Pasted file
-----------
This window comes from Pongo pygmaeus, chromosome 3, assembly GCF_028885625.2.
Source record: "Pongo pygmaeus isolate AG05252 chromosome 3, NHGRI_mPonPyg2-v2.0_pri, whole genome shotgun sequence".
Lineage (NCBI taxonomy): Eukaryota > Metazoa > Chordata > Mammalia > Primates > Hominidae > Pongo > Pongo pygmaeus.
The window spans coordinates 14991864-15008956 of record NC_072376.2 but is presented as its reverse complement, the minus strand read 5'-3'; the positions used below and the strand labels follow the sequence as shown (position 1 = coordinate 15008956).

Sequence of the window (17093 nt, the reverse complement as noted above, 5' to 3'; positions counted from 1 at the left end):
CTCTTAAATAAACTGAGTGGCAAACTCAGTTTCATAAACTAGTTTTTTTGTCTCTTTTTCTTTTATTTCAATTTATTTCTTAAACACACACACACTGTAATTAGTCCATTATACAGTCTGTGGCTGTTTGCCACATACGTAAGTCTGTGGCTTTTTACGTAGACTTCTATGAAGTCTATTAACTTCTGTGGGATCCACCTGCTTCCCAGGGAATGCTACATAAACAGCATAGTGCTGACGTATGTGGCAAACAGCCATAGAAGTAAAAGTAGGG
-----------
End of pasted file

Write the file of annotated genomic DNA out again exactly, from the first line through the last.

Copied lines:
This window comes from Pongo pygmaeus, chromosome 3, assembly GCF_028885625.2.
Source record: "Pongo pygmaeus isolate AG05252 chromosome 3, NHGRI_mPonPyg2-v2.0_pri, whole genome shotgun sequence".
Lineage (NCBI taxonomy): Eukaryota > Metazoa > Chordata > Mammalia > Primates > Hominidae > Pongo > Pongo pygmaeus.
The window spans coordinates 14991864-15008956 of record NC_072376.2 but is presented as its reverse complement, the minus strand read 5'-3'; the positions used below and the strand labels follow the sequence as shown (position 1 = coordinate 15008956).

Sequence of the window (17093 nt, the reverse complement as noted above, 5' to 3'; positions counted from 1 at the left end):
CTCTTAAATAAACTGAGTGGCAAACTCAGTTTCATAAACTAGTTTTTTTGTCTCTTTTTCTTTTATTTCAATTTATTTCTTAAACACACACACACTGTAATTAGTCCATTATACAGTCTGTGGCTGTTTGCCACATACGTAAGTCTGTGGCTTTTTACGTAGACTTCTATGAAGTCTATTAACTTCTGTGGGATCCACCTGCTTCCCAGGGAATGCTACATAAACAGCATAGTGCTGACGTATGTGGCAAACAGCCATAGAAGTAAAAGTAGGG